One of the common things I need when putting together a demo for a customer is an API endpoint, usually when I’m demoing Application Gateway (WAF) or Azure Front Door. I used to set up a small Python app with Django or Flask that would serve the APIs I needed, but I recently found a much easier way to do this using the mock responses policy in Azure API Management. While there are a number of other blog posts out there showing how to use this as part of development, I prefer using it as part of a demo to make my life easier. This is a nice feature when the person you’re giving the demo to can give you a schema file (OpenAPI/Swagger, WSDL, or WADL) for their API.


  • an Azure API Management instance

    • The developer tier is great and relatively inexpensive in lab terms.
  • an API schema document

    • For this example, let’s use the Swagger Petstore API document. You can download the schema file here.
  • a REST client or curl

Deploying an APIM instance

If you don’t have an APIM instance to use for this, you can follow the quickstart instructions to easily deploy one.

Importing your schema document

From the API Managment object in the Azure portal:

  1. Click “APIs” in the left sidebar.

  2. Select “+ Add API” in the middle panel to create a new API entry.

  3. Select the correct definition type under “Create from definition” - in this case, it’s an OpenAPI schema document.

    Adding an API from an OpenAPI schema definition
    Figure 1. Adding an API from an OpenAPI schema definition
  4. Fill out the “Create from OpenAPI specification” form fields as appropriate; examples are in the table below. After filling out the fields but before clicking create, make a note of your Base URL, as this is the root of your API URL. In this example, we got http(s)://

    OpenAPI specification
    Display nameSwagger Petstore Mock
    API URL suffixpetstore
    filled in create from OpenAPI specification field
    Figure 2. filled in create from OpenAPI specification field
  5. If you don’t want to have to use APIM Subscription Keys to call that service (which does make it open to the world), you can disable them:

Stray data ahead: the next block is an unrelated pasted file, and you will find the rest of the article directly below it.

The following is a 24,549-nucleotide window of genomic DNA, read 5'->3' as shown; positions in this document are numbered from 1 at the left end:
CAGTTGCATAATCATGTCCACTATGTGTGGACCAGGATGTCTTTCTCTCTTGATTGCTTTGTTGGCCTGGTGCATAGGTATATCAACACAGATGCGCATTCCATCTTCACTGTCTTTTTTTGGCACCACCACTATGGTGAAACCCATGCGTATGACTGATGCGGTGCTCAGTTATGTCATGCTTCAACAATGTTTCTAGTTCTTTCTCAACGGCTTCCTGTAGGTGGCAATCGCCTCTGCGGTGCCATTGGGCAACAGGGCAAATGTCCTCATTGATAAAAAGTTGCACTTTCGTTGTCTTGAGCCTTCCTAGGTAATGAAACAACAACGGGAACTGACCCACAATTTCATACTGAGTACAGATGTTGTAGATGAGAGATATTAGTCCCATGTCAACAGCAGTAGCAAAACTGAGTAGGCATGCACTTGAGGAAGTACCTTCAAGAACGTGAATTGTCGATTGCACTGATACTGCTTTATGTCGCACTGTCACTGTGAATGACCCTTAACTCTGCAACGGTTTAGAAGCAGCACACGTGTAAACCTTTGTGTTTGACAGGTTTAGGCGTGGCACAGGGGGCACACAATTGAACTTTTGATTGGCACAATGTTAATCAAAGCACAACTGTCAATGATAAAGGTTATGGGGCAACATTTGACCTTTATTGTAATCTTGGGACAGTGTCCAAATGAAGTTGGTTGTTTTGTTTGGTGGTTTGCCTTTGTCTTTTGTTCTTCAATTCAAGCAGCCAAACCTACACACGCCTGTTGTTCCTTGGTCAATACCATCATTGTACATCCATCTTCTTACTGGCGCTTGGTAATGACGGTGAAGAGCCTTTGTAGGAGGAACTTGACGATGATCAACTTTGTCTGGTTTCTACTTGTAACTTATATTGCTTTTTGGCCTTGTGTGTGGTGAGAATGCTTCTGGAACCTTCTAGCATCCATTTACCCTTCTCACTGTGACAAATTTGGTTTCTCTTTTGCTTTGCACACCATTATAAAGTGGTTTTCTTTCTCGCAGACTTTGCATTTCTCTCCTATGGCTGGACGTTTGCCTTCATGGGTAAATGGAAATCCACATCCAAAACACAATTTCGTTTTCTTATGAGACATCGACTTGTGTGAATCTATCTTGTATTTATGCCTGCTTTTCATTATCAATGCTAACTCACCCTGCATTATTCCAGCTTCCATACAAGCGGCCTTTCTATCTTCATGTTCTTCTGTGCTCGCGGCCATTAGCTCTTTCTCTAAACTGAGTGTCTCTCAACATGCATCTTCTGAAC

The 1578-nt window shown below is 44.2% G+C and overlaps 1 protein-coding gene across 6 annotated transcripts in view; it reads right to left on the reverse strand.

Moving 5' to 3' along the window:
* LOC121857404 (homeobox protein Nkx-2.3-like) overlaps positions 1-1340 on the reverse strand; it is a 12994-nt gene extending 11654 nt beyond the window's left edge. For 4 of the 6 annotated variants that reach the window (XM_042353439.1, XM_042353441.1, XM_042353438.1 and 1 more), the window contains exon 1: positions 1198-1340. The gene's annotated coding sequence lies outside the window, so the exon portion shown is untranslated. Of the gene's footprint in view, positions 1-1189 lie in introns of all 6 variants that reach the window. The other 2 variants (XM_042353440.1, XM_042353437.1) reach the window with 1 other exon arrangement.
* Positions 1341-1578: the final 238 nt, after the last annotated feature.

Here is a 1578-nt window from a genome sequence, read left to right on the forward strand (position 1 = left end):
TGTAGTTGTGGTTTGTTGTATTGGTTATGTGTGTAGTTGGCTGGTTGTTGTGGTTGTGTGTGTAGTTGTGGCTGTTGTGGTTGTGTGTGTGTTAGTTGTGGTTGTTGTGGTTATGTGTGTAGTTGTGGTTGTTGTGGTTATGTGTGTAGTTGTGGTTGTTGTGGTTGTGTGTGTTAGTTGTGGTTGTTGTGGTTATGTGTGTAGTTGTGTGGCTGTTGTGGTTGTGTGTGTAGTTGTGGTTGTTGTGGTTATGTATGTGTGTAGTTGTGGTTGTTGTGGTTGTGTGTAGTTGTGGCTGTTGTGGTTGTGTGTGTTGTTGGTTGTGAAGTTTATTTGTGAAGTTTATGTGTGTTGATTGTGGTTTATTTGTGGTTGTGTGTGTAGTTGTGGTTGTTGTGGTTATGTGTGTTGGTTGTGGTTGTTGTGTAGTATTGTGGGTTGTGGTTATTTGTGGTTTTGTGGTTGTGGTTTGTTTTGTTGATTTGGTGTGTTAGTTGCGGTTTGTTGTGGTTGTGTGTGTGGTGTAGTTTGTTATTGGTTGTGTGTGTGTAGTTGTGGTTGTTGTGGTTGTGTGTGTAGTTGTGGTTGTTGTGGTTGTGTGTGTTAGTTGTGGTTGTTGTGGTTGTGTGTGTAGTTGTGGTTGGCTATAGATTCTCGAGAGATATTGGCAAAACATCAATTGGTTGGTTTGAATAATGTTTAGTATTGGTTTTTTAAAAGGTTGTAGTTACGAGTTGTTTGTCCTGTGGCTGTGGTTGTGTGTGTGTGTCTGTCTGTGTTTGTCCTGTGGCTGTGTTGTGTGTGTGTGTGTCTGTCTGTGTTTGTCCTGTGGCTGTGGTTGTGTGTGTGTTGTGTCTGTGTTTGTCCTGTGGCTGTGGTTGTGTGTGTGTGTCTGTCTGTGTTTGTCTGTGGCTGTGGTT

1. Click the API in the list of APIs.
    2. Click the settings header.
    3. Uncheck the Subscription required checkbox.
    4. Click Save.
      illustration of disabling subscription required
      Figure 3. illustration of disabling subscription required

Enabling mocking on an API

  1. Once the API has been created, select it from the list, then pick the All operations option. Finally, select + Add policy in the Inbound processing section.

    illustration of step 5
    Figure 4. illustration of step 5
  2. Select the Mock responses policy from the Add inbound policy screen.

    selecting mock responses
    Figure 5. selecting mock responses
  3. Our example policy has a JSON response body and we’re wanting to mock it as a successful API, so the default response is acceptable. Click Save.

    clicking save
    Figure 6. clicking save

Testing it out

Now that we have an API with mocking enabled, let’s use the built in API Management REST client to mock it out and see the responses!

  1. Select the Find pet by ID API.

  2. Select the Test header.

  3. Enter 1 in the petId field in the Template Parameters section.

  4. Click Send.

    Illustration of the testing it out steps
    Figure 7. Illustration of the testing it out steps
  5. Now that the API response has been submitted, you’ll see the response on the page.

    test http response
    Figure 8. test http response
  6. Clicking the Trace header will show detailed information about the request.

    test trace screen
    Figure 9. test trace screen
  7. Scrolling to the bottom of the Inbound section will show that the mock-response policy was applied:

    mock-response (0.070 ms)
        "message": "Mock response was applied",
        "response": {
            "status": {
                "code": "OK",
                "reason": null
            "headers": [
                    "name": "Content-Type",
                    "value": "application/json"
                    "name": "Content-Length",
                    "value": "232"

    Full trace output:

  8. We can also test via curl:

    $ curl
       "id": 0,
       "category": {
          "id": 0,
          "name": "string"
       "name": "doggie",
       "photoUrls": [
       "tags": [
             "id": 0,
             "name": "string"
       "status": "available"


As you’ve seen, mocking out an entire complex API in a usable form for a demo is very easy, especially if you can use a schema. You can also manually create some API operations and specs for them and use mock-response to do the same thing if you’re creating the API from whole cloth for the demonstration. Either way, this provides a rapid way to create an endpoint you can use for any number of presentations.

More information